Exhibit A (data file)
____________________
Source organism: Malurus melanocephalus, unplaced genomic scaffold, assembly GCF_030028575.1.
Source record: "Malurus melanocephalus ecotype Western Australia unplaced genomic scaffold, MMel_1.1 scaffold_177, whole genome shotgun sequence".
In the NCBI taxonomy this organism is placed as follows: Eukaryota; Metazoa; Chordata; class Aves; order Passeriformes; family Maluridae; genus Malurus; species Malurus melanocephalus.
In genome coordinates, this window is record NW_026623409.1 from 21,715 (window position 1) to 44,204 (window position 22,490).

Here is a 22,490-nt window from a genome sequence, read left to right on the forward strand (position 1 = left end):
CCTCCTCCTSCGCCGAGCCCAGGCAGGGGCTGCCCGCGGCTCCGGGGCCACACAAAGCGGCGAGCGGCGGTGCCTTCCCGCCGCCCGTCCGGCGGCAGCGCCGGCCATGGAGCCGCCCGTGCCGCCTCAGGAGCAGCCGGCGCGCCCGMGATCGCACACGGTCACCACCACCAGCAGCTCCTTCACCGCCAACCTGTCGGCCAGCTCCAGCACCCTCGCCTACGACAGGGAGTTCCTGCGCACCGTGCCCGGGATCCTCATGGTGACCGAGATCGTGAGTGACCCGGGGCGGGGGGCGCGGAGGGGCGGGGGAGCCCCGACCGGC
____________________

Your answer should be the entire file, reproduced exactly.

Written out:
Source organism: Malurus melanocephalus, unplaced genomic scaffold, assembly GCF_030028575.1.
Source record: "Malurus melanocephalus ecotype Western Australia unplaced genomic scaffold, MMel_1.1 scaffold_177, whole genome shotgun sequence".
In the NCBI taxonomy this organism is placed as follows: Eukaryota; Metazoa; Chordata; class Aves; order Passeriformes; family Maluridae; genus Malurus; species Malurus melanocephalus.
In genome coordinates, this window is record NW_026623409.1 from 21,715 (window position 1) to 44,204 (window position 22,490).

Here is a 22,490-nt window from a genome sequence, read left to right on the forward strand (position 1 = left end):
CCTCCTCCTSCGCCGAGCCCAGGCAGGGGCTGCCCGCGGCTCCGGGGCCACACAAAGCGGCGAGCGGCGGTGCCTTCCCGCCGCCCGTCCGGCGGCAGCGCCGGCCATGGAGCCGCCCGTGCCGCCTCAGGAGCAGCCGGCGCGCCCGMGATCGCACACGGTCACCACCACCAGCAGCTCCTTCACCGCCAACCTGTCGGCCAGCTCCAGCACCCTCGCCTACGACAGGGAGTTCCTGCGCACCGTGCCCGGGATCCTCATGGTGACCGAGATCGTGAGTGACCCGGGGCGGGGGGCGCGGAGGGGCGGGGGAGCCCCGACCGGC